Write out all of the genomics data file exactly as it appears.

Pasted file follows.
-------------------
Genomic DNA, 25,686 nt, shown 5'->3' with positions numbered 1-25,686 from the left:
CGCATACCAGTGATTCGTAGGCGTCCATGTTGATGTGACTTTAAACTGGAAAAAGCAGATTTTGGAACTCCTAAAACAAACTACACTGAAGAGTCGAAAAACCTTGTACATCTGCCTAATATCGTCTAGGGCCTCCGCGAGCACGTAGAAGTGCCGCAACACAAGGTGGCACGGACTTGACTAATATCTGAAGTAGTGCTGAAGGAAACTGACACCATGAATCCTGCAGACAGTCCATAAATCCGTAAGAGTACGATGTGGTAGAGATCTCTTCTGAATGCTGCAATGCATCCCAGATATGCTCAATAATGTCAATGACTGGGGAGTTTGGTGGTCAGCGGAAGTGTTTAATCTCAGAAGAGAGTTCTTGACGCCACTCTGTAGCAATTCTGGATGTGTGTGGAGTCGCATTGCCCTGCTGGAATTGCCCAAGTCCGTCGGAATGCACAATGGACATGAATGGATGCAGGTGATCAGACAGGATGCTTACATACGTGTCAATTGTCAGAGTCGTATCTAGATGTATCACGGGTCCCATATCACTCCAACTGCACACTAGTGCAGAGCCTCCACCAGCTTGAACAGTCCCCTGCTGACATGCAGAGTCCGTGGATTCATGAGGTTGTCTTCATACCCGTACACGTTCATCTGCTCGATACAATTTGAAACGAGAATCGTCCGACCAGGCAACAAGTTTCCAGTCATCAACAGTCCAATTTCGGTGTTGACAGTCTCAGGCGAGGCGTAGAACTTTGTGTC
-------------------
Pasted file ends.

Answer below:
Genomic DNA, 25,686 nt, shown 5'->3' with positions numbered 1-25,686 from the left:
CGCATACCAGTGATTCGTAGGCGTCCATGTTGATGTGACTTTAAACTGGAAAAAGCAGATTTTGGAACTCCTAAAACAAACTACACTGAAGAGTCGAAAAACCTTGTACATCTGCCTAATATCGTCTAGGGCCTCCGCGAGCACGTAGAAGTGCCGCAACACAAGGTGGCACGGACTTGACTAATATCTGAAGTAGTGCTGAAGGAAACTGACACCATGAATCCTGCAGACAGTCCATAAATCCGTAAGAGTACGATGTGGTAGAGATCTCTTCTGAATGCTGCAATGCATCCCAGATATGCTCAATAATGTCAATGACTGGGGAGTTTGGTGGTCAGCGGAAGTGTTTAATCTCAGAAGAGAGTTCTTGACGCCACTCTGTAGCAATTCTGGATGTGTGTGGAGTCGCATTGCCCTGCTGGAATTGCCCAAGTCCGTCGGAATGCACAATGGACATGAATGGATGCAGGTGATCAGACAGGATGCTTACATACGTGTCAATTGTCAGAGTCGTATCTAGATGTATCACGGGTCCCATATCACTCCAACTGCACACTAGTGCAGAGCCTCCACCAGCTTGAACAGTCCCCTGCTGACATGCAGAGTCCGTGGATTCATGAGGTTGTCTTCATACCCGTACACGTTCATCTGCTCGATACAATTTGAAACGAGAATCGTCCGACCAGGCAACAAGTTTCCAGTCATCAACAGTCCAATTTCGGTGTTGACAGTCTCAGGCGAGGCGTAGAACTTTGTGTC